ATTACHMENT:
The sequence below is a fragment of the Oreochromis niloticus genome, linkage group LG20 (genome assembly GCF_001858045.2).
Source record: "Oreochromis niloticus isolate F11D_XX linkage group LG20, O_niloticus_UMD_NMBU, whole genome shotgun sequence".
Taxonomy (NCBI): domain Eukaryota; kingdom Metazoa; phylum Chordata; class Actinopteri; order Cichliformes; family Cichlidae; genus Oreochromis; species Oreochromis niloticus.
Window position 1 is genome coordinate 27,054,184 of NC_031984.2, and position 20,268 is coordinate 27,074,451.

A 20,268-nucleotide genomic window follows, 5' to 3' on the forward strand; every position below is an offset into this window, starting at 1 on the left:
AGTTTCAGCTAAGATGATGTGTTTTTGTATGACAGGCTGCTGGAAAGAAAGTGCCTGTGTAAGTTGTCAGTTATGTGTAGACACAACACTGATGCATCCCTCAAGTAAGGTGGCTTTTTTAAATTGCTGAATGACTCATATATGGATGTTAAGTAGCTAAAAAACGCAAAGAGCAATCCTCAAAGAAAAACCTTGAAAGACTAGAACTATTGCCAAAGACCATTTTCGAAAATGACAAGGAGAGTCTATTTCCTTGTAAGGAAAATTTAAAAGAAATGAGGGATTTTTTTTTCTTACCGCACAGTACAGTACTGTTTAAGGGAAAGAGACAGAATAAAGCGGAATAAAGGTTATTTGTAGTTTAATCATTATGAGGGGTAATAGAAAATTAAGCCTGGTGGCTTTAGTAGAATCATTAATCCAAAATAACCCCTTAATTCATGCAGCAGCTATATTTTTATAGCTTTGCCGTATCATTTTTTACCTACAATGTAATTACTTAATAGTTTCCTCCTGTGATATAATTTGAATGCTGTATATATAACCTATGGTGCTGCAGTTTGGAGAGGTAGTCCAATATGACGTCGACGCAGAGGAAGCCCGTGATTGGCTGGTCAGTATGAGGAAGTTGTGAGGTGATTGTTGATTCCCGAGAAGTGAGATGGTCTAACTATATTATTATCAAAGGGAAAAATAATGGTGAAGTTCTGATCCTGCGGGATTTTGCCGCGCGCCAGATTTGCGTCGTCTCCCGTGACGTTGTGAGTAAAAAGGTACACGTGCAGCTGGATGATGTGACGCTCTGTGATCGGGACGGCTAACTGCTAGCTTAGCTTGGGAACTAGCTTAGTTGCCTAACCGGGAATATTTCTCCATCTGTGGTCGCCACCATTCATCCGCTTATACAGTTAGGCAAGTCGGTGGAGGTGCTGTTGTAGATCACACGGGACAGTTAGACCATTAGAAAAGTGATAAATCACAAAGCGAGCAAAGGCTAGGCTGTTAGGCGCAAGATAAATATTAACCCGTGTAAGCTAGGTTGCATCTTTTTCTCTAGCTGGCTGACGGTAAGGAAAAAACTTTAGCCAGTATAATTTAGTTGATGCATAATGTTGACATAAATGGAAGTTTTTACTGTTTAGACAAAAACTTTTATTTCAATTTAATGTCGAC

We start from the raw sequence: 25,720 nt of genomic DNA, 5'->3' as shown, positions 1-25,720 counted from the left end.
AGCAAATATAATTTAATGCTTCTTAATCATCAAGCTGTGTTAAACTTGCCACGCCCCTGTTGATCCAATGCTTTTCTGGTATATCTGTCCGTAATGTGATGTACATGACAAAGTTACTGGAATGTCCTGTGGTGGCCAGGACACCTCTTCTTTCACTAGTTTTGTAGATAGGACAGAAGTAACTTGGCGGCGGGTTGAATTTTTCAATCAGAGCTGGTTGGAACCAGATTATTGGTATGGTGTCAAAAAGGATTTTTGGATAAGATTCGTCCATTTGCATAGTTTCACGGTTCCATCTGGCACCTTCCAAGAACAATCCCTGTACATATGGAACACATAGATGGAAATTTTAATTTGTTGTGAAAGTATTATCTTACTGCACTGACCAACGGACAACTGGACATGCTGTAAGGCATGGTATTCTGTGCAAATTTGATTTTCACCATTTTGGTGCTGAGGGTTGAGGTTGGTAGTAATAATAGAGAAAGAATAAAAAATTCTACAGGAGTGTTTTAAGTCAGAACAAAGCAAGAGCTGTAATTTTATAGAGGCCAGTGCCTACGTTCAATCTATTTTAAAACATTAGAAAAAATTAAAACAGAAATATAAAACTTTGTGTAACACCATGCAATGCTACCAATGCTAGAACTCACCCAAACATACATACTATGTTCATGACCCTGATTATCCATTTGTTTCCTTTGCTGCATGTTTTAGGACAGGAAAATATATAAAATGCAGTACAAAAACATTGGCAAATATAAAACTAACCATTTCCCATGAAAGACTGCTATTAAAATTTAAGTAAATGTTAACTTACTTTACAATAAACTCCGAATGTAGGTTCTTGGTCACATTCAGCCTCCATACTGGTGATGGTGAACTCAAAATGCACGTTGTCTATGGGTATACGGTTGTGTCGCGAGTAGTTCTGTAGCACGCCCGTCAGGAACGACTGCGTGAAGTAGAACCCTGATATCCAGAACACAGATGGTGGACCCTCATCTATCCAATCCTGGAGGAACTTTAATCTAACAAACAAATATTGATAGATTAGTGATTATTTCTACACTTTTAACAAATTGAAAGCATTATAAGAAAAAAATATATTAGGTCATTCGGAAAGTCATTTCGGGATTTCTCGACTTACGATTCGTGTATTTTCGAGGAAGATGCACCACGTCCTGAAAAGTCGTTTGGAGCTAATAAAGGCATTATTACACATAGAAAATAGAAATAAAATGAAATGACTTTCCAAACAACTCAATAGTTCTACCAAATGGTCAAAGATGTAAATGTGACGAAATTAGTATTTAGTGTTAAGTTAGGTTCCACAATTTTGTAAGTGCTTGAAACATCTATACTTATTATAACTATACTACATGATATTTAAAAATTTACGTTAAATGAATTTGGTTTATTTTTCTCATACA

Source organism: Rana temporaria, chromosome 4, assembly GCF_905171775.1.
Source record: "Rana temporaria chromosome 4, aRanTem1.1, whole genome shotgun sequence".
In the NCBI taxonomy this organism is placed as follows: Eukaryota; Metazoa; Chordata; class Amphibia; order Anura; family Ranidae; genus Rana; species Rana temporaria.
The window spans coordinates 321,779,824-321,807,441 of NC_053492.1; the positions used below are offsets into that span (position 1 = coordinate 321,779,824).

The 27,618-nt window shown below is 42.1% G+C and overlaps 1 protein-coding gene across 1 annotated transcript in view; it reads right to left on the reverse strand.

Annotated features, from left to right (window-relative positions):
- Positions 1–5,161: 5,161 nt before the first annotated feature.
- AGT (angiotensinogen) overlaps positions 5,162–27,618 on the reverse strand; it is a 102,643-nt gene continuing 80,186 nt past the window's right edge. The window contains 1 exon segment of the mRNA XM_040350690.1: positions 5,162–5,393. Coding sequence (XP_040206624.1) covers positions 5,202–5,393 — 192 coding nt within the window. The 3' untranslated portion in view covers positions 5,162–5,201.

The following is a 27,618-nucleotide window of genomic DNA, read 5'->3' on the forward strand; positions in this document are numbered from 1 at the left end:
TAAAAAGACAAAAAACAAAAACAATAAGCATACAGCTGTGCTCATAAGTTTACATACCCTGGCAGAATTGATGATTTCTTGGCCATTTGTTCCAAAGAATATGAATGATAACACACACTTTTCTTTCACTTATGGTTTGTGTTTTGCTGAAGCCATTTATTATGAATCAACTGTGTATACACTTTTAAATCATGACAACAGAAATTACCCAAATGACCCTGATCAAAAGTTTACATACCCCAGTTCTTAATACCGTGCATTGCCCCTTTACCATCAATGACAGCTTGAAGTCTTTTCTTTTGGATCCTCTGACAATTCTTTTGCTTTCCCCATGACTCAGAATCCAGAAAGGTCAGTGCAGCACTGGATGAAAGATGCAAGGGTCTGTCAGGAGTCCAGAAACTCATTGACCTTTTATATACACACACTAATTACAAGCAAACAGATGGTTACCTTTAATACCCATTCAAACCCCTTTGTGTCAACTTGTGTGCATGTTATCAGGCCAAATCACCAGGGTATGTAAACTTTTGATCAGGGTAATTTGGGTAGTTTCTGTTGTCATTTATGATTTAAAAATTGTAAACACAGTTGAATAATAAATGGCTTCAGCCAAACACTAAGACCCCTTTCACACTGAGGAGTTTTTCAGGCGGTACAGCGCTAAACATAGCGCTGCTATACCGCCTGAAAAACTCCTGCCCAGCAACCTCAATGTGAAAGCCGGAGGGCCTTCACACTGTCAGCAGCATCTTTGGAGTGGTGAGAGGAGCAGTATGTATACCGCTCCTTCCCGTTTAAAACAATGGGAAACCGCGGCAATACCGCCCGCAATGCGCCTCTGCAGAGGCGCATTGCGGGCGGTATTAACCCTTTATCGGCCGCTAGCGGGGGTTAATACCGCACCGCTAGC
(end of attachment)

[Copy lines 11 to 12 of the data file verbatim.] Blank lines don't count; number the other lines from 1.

In the NCBI taxonomy this organism is placed as follows: Eukaryota; Metazoa; Chordata; class Amphibia; order Anura; family Ranidae; genus Rana; species Rana temporaria.
The window spans coordinates 321,779,824-321,807,441 of NC_053492.1; the positions used below are offsets into that span (position 1 = coordinate 321,779,824).